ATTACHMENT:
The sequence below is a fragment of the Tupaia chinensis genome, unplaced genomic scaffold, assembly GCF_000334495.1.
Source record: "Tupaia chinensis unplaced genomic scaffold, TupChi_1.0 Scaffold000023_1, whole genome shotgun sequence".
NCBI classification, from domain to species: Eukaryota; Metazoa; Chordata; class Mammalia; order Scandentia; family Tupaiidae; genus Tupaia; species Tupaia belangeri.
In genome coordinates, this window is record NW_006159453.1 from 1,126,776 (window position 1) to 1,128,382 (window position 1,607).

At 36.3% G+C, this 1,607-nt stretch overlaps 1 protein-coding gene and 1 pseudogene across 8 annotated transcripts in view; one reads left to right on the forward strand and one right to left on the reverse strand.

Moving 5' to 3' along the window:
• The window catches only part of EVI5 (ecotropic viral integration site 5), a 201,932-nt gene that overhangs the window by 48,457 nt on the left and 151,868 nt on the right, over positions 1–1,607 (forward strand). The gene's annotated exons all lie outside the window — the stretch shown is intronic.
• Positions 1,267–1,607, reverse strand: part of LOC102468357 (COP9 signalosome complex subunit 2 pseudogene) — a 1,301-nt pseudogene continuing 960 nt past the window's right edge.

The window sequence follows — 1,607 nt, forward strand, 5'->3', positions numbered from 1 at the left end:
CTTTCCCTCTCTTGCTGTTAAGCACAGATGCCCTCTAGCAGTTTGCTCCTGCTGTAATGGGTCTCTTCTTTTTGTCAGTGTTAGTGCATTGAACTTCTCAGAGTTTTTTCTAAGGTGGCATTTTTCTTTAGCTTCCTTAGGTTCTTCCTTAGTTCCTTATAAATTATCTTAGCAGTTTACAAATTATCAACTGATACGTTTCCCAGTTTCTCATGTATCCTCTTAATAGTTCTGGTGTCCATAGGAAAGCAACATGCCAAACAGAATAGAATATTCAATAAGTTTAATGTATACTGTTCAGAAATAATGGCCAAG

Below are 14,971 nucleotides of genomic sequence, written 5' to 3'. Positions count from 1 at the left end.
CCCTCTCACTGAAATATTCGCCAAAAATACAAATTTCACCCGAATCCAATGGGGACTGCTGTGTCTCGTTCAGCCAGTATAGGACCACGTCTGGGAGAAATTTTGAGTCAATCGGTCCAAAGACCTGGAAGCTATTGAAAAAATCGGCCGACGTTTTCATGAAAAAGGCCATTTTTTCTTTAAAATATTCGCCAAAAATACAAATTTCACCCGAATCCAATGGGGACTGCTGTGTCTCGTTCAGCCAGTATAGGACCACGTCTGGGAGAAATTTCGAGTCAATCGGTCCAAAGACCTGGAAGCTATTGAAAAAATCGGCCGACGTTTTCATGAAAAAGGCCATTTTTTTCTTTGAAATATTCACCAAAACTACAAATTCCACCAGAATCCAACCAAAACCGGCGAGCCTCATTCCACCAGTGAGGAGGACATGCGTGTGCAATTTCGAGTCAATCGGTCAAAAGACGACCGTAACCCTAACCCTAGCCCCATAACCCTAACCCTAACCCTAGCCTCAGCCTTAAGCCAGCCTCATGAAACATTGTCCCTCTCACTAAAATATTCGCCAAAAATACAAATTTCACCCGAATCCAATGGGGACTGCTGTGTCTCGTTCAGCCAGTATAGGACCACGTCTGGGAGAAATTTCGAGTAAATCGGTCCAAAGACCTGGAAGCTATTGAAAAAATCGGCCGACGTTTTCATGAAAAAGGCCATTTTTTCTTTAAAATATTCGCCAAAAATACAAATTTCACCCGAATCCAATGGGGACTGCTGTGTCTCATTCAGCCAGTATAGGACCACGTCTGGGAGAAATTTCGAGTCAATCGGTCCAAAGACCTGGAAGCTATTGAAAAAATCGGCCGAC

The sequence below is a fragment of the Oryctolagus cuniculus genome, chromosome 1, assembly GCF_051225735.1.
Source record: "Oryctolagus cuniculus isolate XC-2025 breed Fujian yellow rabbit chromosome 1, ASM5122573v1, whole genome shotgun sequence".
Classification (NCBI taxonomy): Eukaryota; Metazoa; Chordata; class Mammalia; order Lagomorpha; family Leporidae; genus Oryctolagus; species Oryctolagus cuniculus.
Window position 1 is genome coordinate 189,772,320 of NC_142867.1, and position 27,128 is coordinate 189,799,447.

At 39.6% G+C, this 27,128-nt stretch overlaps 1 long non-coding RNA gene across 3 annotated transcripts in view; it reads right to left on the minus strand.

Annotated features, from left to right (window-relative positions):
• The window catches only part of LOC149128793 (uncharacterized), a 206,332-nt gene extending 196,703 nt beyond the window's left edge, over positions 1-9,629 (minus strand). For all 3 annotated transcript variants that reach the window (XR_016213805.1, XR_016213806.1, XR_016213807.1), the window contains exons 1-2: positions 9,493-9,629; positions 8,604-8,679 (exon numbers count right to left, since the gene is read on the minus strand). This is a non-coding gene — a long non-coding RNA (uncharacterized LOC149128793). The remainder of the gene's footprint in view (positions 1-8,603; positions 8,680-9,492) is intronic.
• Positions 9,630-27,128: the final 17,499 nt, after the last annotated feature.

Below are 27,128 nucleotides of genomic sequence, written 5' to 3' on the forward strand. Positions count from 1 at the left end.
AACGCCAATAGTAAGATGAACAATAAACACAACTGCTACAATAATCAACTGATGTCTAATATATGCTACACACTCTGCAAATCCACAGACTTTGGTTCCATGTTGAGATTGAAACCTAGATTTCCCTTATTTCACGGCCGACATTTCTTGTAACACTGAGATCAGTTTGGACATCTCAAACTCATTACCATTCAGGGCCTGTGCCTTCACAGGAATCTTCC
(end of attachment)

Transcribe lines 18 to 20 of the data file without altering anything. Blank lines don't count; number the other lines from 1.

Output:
Annotated features, from left to right (window-relative positions):
• The window catches only part of LOC149128793 (uncharacterized), a 206,332-nt gene extending 196,703 nt beyond the window's left edge, over positions 1-9,629 (minus strand). For all 3 annotated transcript variants that reach the window (XR_016213805.1, XR_016213806.1, XR_016213807.1), the window contains exons 1-2: positions 9,493-9,629; positions 8,604-8,679 (exon numbers count right to left, since the gene is read on the minus strand). This is a non-coding gene — a long non-coding RNA (uncharacterized LOC149128793). The remainder of the gene's footprint in view (positions 1-8,603; positions 8,680-9,492) is intronic.
• Positions 9,630-27,128: the final 17,499 nt, after the last annotated feature.